Persons with a temporary residence permit
Persons who, at the time of naturalization, have a temporary residence permit (e.g. subsidiary protection) issued for a purpose that could justify permanent residence in Germany meet the requirements for naturalization. In several cases, the Federal Administrative Court has stated that:
„A foreigner has his habitual residence in Germany if he lives here not only temporarily, but for an unforeseeable period of time, so that a termination of the residence is uncertain. This is the case if, according to the actual circumstances, he has his center of life here. This requires more than the mere presence of the person concerned for a certain period of time.
It is not necessary, however, that the residence is basically intended for an unlimited period of time with the will of the foreigners’ authority and that the residence has solidified into a settlement that is expected to be permanent; even a residence title that is limited in time and a mere waiver of measures terminating residence do not preclude habitual residence. A prognosis directed to the future is required.“
If an end to the residence is foreseeable according to the provisions of foreigners’ law and the orders of the foreigners’ authority made on the basis of these provisions, the assumption of a habitual residence is also excluded in nationality law. If, on the other hand, the foreigners’ authority de facto accepts the residence for an unforeseeable period of time, permanent residence is possible. Should you be in possession of a permanent residence title, you can apply for naturalization.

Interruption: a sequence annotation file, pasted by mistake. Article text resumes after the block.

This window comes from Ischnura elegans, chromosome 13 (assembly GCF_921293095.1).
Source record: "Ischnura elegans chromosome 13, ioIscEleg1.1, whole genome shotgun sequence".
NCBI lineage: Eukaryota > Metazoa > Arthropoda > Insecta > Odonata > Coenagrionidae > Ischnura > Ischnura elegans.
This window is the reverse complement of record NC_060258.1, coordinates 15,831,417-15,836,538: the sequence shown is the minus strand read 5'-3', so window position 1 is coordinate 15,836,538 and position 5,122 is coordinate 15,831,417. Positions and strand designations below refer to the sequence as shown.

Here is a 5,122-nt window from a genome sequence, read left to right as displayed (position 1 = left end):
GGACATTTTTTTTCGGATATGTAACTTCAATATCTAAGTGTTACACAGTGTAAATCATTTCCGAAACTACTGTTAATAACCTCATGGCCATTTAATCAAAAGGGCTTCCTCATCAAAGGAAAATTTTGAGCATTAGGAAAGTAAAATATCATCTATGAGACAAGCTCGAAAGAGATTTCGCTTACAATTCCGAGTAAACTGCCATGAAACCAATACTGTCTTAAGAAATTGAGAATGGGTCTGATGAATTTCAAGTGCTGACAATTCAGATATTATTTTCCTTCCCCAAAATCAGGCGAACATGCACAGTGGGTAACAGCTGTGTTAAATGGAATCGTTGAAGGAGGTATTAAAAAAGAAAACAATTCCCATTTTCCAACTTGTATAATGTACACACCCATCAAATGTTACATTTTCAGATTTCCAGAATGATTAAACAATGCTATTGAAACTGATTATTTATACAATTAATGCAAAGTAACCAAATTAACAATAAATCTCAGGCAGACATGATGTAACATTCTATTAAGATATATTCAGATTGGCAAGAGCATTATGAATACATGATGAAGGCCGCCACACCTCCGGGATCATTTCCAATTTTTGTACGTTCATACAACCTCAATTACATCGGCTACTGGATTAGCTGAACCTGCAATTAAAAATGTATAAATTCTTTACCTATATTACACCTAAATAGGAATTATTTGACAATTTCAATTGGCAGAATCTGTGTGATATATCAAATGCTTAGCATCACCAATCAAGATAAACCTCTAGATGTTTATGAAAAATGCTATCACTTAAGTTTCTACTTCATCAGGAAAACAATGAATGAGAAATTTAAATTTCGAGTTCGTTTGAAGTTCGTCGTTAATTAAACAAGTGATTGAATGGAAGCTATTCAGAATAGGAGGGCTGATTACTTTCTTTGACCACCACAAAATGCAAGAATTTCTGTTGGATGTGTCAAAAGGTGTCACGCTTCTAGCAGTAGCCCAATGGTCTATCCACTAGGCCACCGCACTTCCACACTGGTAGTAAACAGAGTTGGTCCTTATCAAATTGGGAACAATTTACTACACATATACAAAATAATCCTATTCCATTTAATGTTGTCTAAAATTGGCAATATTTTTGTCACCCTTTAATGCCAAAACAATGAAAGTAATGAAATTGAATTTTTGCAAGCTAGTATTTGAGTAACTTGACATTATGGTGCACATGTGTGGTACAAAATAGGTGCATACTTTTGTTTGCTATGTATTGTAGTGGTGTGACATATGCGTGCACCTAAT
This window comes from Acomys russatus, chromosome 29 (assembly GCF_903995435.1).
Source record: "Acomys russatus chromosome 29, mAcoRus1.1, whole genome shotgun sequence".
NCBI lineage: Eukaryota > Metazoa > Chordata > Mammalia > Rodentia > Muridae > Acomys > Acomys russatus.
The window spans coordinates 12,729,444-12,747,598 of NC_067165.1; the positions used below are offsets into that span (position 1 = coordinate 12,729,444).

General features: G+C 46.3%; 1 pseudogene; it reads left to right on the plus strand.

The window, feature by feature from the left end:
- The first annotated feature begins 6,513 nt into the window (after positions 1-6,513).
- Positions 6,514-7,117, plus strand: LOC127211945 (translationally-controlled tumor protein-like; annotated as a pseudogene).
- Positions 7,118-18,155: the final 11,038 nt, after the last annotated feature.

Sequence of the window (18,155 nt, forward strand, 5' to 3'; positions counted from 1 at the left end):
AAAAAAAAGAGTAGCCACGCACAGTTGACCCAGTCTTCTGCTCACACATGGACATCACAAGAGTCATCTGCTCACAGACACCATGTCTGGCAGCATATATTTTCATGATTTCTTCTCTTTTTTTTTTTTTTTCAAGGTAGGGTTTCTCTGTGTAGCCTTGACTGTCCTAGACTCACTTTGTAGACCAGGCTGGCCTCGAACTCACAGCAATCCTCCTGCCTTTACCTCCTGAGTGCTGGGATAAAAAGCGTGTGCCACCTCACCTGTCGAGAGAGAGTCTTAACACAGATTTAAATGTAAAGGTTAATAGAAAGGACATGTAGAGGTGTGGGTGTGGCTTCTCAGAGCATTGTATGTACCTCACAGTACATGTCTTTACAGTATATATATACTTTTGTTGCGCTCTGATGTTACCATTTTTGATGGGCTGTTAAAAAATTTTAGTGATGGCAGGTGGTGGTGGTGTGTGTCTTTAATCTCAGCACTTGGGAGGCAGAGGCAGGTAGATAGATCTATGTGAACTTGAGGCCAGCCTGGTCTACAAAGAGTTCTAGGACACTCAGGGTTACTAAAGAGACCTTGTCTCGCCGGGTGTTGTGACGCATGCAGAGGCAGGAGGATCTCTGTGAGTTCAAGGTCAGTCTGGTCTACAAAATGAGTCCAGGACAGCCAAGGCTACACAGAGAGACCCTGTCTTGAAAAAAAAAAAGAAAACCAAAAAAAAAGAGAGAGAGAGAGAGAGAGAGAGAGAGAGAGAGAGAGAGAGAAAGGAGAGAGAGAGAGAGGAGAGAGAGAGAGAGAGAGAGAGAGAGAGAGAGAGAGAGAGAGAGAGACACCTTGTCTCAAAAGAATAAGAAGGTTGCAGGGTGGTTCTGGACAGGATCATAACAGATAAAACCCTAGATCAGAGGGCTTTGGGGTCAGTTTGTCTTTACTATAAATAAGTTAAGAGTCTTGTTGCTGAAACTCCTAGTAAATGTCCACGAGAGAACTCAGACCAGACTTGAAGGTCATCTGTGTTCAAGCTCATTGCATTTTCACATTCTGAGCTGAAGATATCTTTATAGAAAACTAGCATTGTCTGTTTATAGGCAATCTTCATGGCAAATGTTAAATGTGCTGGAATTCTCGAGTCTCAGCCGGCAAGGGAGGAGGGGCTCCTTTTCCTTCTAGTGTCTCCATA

(BVerwG, 26.04.2016 – 1 C 9/15, BVerwG, 18.11.2004 – 1 C 31/03, BVerwG, 23.02.1993 – 1 C 45/90).
Persons with an exceptional leave to remain
Persons who only have an exceptional leave to remain (Duldung) are not entitled to apply for naturalization.
To obtain a permanent residence title, you may also refer to this kohero-article (German).
The following documents are usually required by the naturalization authority:
- Residence permit or settlement permit
- Current certificate of registration
- Passport photos
- Birth certificate
- Employment contract and salary certificate (for self-employed persons: income tax assessment and BWA), for students: Bafög assessment; for unemployed through no fault of their own: Job Center assessment or social welfare assessment / basic income support assessment or pension statement)
- Handwritten curriculum vitae
- Transcript from the family register
- Marriage certificate if married
- Proof of B1 language level
Application for discretionary naturalization
However, if you do not meet the requirements named above, you are generally not entitled to German citizenship. In this case, however, you can apply for discretionary naturalization according to § 8 StAG. Germany is obliged under international law to facilitate the naturalization of refugees within the meaning of the Geneva Refugee Convention and stateless persons.
For the latter, even 6 years of residence in Germany are sufficient. The naturalization authority can grant naturalization if there is a public interest in naturalization and certain minimum requirements are met.
Finally, if all this has been accomplished and the naturalization assurance has been issued, one usually receives the naturalization certificate in a small ceremony. Then you are a German citizen with all rights and obligations.
Good luck and success!